Photo: Chad Cocking - Buffalo - Tanda Tula Safari Camp in the Timbavati
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But How Do They Pee? 

Chad Cocking | Wildlife

This is probably one of the weirdest titles I have ever used for a blog, but a few days ago it was a very valid question, and one I had no answer for!  To set the scene, we must rewind a few days to when one of our large breeding herds of Cape Buffalo made their way back into Tanda Tula’s concession. 

It was a somewhat cold and miserable morning, but after a day of howling winds, the animals started to come out of their shells. After seeing rhinos, elephants, giraffes and some sleepy lions, we passed through a herd of buffalos as they filled their mouths with some unappetising looking dry grass.  Amongst the menagerie of bowed heads with their decorative horns peacefully mowing the grasses, one individual stood out for its impressively sized horns.  We stopped to take some photos of her as I pointed out just how large her horns were compared to the surrounding females, and indeed compared to any surrounding male.  In typical buffalo fashion she stared at us most obligingly and my guests quickly dubbed her “the poser”.  I was pleased to have been able to catch up with her, as I had seen photos posted of this impressive cow, but hadn’t actually seen her in the flesh.  We drove off, and that was that. 

Photo: Chad Cocking - Tanda Tula Safari Camp in the Timbavati

The next morning when strategizing about our plans for the morning drive, Scotch said that he was going to go and track down the buffalo herd.  He wanted to see this buffalo in particular as ‘she’ seemed different to the rest, and asked if I thought she was a buffalo bull, or a buffalo cow.  I told him that there were no bull bits on her, so by a process of elimination, despite her massive horns, she had to be a female.  Scotch chuckled and said I needed to look a little closer next time I find “her”. 

We managed to track down a herd of elephants with a new born calf and spent some quality time watching them drinking at Impala Dam as the tiny baby did it’s best to not get trampled on by the herd members. As the elephants started moving off, the big herd of buffalo approached for a drink.  

I mentioned my discussion with Scotch to the guests, and told them how my interest was now piqued, and that if we saw The Poser, we needed to go and find out what was under her tail.  With a set of horns like that, it didn’t take long for us to spot the buffalo milling around the centre of the herd, but not actually coming in to drink.  Even from this distance, we could clearly see that there was certainly no boy-bits on her underside (and yes, when it comes to male buffalos, there is definitely no hiding their male genitalia), thus validating my identification of this buffalo as a female.   

We made our way a little closer, and in her usual way, The Poser stood staring at us with her enormous horns sweeping out a few feet from either side of her head.  The problem was we were not interested in her head, we needed to see her rear end, and more importantly, what lay underneath her tail.  Eventually she turned to follow some of the herd members, and as her tail wafted from side to side to chase off the omnipresent annoyance of the biting flies it suddenly became quite clear to us that she was not a she; the essential parts of her anatomy that should have been beneath her tail were not there!  This left me a little stumped; if this buffalo was clearly not a cow, and clearly not a bull, then what exactly was it?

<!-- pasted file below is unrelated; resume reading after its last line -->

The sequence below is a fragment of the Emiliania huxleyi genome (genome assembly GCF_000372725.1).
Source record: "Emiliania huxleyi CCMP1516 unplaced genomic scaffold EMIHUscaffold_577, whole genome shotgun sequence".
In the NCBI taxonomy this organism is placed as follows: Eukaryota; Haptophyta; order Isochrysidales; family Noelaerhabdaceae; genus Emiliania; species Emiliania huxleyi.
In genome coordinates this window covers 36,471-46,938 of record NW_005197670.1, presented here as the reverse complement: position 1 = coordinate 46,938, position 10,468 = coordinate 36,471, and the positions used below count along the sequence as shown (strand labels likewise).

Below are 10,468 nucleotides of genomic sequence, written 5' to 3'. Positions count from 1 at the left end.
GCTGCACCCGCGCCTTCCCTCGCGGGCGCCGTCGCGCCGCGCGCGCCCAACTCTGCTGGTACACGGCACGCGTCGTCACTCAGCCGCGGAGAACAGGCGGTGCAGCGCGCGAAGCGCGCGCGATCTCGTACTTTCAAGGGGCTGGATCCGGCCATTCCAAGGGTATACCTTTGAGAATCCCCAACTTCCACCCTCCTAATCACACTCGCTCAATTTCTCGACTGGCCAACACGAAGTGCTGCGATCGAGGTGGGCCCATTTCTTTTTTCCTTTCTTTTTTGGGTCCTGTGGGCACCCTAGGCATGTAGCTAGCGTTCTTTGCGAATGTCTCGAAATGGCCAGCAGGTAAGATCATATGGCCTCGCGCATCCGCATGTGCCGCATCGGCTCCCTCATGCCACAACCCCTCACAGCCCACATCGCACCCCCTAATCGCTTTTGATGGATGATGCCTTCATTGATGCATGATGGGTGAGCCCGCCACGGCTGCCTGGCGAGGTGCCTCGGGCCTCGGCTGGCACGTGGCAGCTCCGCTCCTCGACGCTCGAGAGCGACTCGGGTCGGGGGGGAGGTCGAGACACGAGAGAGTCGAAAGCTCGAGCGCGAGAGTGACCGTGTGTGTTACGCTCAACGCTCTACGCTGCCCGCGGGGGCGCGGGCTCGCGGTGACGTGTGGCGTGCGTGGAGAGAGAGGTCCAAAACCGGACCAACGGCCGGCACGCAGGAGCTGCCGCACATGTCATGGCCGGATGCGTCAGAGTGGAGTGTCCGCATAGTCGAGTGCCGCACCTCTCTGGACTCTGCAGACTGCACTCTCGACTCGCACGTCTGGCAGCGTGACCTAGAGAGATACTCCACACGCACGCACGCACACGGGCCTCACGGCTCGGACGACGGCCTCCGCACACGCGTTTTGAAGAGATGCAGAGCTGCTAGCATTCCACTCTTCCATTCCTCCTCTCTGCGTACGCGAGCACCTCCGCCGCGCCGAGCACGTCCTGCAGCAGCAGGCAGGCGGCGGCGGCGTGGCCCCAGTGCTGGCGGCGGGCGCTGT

I radioed Scotch to confirm with him that his suspicions were undeniably correct, and that this buffalo was evidently lacking in both male and female genitalia, with no visible openings in either location where one would expect them.  Rather than saying how interesting it was or what I thought the explanation for it could be, Scotch’s first comment to me was a much simpler and pressing one: “But how does it pee?”.  My guests and I had joked about this already, and concluded that this was obviously the reason that it had not come down to drink with the rest of the herd, but as we drove away, I really began wondering what on earth was going on…and how did it pee! 

Photo: Chad Cocking - buffalo with no visible penisTanda Tula Safari Camp in the Timbavati

Photo: Chad Cocking - Buffalo with nothing under it - Tanda Tula Safari Camp in the Timbavati

Reviewing my photos, there does appear to be an almost vestigial penis hidden in the belly region, but it most certainly does not offer any use other than a means of excreting the urine that left us all so puzzled.  Without any testes (at least not external ones) this buffalo cannot mate, and it is still young, so there is a strong likelihood of its horns growing even bigger in time.  And this is the aspect I find so strange; if there is a hormonal imbalance or genetic defect that has reduced the size of the male sexual organs, then why have these same variations produced such immense growth in the horns, bearing in mind that horn size seems to be an indicator of good health and as a result, sexual selection favours those bulls with bigger horns.  Yet, here we have a bull with the biggest horns, and he cannot do anything with them (well, at least not from a reproductive point of view); a very strange anomaly indeed! 

This sighting once again encapsulated what makes living and working in the bush so special in that it proves that you can never say you have seen it all!  Everyday offers the opportunity to see something new, different and ask yourself questions that had never popped into your mind before, like how a buffalo without any clear exit points manages to empty its bladder!   



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